Viktor Orbán’s apocalyptic visions have long appalled Brussels. But the Hungarian prime minister’s dystopian warnings of a future dominated by a clash of civilisations appear to have struck a chord with his countrymen.
Addressing a huge crowd at a rally in Budapest ahead of next week’s parliamentary elections, Mr Orbán claimed that his nationalist government was battling against shadowy international forces bent on “breaking” Hungary and swamping its culture beneath a flood of migrants.
“Europe is now under invasion,” he told his supporters this month. “Brussels is not defending Europe and it is not halting immigration . . . It wants to dilute the population of Europe and to replace it, to cast aside our culture, our way of life and everything which separates and distinguishes us Europeans from the other peoples of the world.”
Mr Orbán has clashed with the EU over his attempts to build what he calls an “ illiberal democracy”, and faced accusations from his domestic opponents that corruption has grown during his two terms in power. But when Hungary votes on April 8, polls suggest that a parliamentary majority for Mr Orbán and his nationalist-conservative Fidesz party is the most likely outcome.
This is partly owing to a fragmented opposition. Fidesz unexpectedly lost a municipal election in one of its strongholds in February after rival parties rallied behind a single candidate. But similar deals have been hard to replicate on a national level, meaning that in many constituencies the anti-Fidesz vote will be split between several groups.
Fidesz is also benefiting from favourable economic conditions. Like the rest of central Europe, Hungary is growing fast. Gross domestic product rose by 4 per cent last year and unemployment has fallen to just 3.8 per cent. On top of this, the party has won favour with higher-income groups after introducing a flat tax.
But the most important factor for Mr Orbán’s popularity is his stance on immigration, says Andras Biro-Nagy, from Policy Solutions, a think-tank in Budapest. Since Europe’s migrant crisis in 2015, Mr Orbán has seized on the issue, building a razor-wire fence along Hungary’s border and using threats of a foreign influx to portray himself as a guarantor of Hungarian identity.
“Immigration is an issue that goes beyond party politics. This is why [Fidesz] consider it their winning card,” says Mr Biro-Nagy. He points out that 3.3m people voted against EU migrant quotas in a 2016 referendum in Hungary, whereas Mr Orbán has never garnered more than 2.7m votes in a general election.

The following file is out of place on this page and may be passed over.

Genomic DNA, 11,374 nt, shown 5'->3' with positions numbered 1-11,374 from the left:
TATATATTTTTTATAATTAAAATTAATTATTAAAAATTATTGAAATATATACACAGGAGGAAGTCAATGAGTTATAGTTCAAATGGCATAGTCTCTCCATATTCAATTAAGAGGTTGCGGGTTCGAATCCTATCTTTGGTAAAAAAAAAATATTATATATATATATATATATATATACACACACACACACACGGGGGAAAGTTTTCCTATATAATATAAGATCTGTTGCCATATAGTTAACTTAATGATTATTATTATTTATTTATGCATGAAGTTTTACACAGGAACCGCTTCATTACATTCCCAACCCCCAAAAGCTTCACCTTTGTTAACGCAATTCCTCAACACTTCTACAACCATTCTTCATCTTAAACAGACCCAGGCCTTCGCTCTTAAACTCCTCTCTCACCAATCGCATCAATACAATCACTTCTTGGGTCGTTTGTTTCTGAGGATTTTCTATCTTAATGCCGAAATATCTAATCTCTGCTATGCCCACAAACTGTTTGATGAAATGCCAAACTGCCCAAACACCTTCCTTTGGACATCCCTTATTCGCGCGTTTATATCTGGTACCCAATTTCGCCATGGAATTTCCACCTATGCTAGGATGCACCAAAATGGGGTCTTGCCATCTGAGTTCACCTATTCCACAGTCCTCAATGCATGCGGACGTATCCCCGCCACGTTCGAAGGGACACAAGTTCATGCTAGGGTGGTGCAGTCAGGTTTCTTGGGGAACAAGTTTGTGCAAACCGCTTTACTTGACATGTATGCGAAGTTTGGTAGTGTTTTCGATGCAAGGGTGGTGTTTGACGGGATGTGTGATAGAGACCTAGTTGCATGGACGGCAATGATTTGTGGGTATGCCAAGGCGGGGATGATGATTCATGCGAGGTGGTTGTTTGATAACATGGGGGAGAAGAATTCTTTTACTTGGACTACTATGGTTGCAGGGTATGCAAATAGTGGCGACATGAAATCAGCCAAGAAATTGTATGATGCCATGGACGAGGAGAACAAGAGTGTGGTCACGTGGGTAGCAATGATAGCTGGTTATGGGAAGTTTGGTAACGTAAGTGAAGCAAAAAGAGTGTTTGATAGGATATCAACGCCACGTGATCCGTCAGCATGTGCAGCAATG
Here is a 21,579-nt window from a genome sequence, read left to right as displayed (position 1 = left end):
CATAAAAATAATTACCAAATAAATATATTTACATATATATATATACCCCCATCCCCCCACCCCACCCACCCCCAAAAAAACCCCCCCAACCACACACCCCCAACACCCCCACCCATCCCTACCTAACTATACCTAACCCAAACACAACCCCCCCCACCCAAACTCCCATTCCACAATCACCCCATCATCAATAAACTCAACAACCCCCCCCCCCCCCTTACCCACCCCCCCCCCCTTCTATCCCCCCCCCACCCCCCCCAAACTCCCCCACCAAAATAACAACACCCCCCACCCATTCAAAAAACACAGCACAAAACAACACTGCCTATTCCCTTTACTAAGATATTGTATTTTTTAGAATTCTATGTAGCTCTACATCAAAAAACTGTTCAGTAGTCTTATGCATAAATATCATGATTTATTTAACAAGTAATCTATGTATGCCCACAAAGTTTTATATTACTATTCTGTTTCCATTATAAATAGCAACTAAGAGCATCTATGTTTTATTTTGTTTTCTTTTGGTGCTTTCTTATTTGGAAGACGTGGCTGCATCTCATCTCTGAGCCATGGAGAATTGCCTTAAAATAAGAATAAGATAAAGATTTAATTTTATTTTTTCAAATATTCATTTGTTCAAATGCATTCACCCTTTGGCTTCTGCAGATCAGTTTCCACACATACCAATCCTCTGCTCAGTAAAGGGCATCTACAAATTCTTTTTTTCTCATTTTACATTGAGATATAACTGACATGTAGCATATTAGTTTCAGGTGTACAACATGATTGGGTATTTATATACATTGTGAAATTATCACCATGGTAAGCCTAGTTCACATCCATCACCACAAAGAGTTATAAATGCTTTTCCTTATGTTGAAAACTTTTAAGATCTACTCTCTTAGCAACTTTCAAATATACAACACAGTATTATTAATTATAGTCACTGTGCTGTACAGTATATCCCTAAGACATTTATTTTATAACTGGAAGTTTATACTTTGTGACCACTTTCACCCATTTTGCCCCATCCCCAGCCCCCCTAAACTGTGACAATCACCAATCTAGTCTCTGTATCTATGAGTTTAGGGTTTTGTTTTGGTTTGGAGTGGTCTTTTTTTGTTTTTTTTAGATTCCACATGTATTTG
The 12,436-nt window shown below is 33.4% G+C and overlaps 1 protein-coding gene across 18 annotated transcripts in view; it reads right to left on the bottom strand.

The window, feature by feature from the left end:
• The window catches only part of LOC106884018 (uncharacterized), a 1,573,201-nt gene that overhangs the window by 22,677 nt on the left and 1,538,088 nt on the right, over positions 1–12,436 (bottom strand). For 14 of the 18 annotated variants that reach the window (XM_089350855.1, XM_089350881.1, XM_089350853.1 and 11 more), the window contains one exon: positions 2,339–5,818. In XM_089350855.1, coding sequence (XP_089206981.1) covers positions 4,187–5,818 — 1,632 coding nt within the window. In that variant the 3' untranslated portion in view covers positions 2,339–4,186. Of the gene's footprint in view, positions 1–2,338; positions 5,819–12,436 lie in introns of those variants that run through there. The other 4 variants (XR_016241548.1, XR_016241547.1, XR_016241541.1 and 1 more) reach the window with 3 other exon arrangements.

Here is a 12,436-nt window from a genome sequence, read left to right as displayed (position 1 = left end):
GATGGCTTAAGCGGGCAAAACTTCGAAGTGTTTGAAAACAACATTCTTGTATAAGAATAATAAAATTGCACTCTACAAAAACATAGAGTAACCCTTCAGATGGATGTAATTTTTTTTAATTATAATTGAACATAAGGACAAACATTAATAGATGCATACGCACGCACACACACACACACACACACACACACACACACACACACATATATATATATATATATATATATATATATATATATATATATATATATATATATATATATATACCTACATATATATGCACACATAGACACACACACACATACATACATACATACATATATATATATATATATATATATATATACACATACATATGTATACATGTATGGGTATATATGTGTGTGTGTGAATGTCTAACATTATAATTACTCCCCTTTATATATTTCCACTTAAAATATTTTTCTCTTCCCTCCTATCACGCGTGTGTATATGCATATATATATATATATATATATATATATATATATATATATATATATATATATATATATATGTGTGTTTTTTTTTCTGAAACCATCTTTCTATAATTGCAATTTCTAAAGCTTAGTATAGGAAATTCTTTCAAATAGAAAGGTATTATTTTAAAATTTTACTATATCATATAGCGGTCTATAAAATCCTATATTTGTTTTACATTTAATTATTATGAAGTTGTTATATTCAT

“[His supporters] . . . consider Orbán a great visionary leader, who is the defender of Christian Hungary, who would make Hungary great again,” he adds.
Mr Orbán’s opponents see him differently. Since Fidesz came to power in 2010, it has used its super-majorities to change Hungary’s constitution. Critics say this has enabled Mr Orbán to weaken the checks and balances on his government’s powers. They claim, too, that corruption has risen on his watch.
“What is at stake . . . is whether after April 8 Hungary will remain a democratic country, or whether it will head towards some sort of banana republic or some sort of dictatorship or some sort of autocracy,” Marton Gyongyosi from the radical rightwing opposition party Jobbik told journalists this week.
“We can say without any degree of exaggeration that there has been a very clear attempt to eliminate the democratic framework . . . Together with these steps what we could see is an extremely worrying acceleration of corruption scandals.”
Zoltan Kovács, Hungary’s government spokesman, says both allegations are baseless. He says Hungary’s judicial system meets European standards and claims that it has undermined the rule of law are “purely political”. As for corruption, Mr Kovács says the EU’s anti-fraud office OLAF has never suggested that the irregular use of European money in Hungary is higher than the European average.
The antagonism looks unlikely to end if Mr Orbán wins another term. In his speech in Budapest, he promised that after the election “we will of course seek amends — moral, political and legal amends” from opponents.
Mr Kovács says the comment was an indication that the government would respond to “lies” it had faced during the campaign, and that it would take further steps to limit the political activities of NGOs.
The comment has provoked consternation among opposition groups. “Whatever still remains outside of Fidesz control, we will see very strong and concentrated attacks on them. That’s really the only way you can interpret the statement,” says Daniel Berg, a candidate for Momentum, a centrist group making its electoral debut in next week’s poll. “This kind of rhetoric in a European democracy is unparalleled and quite troubling really.”
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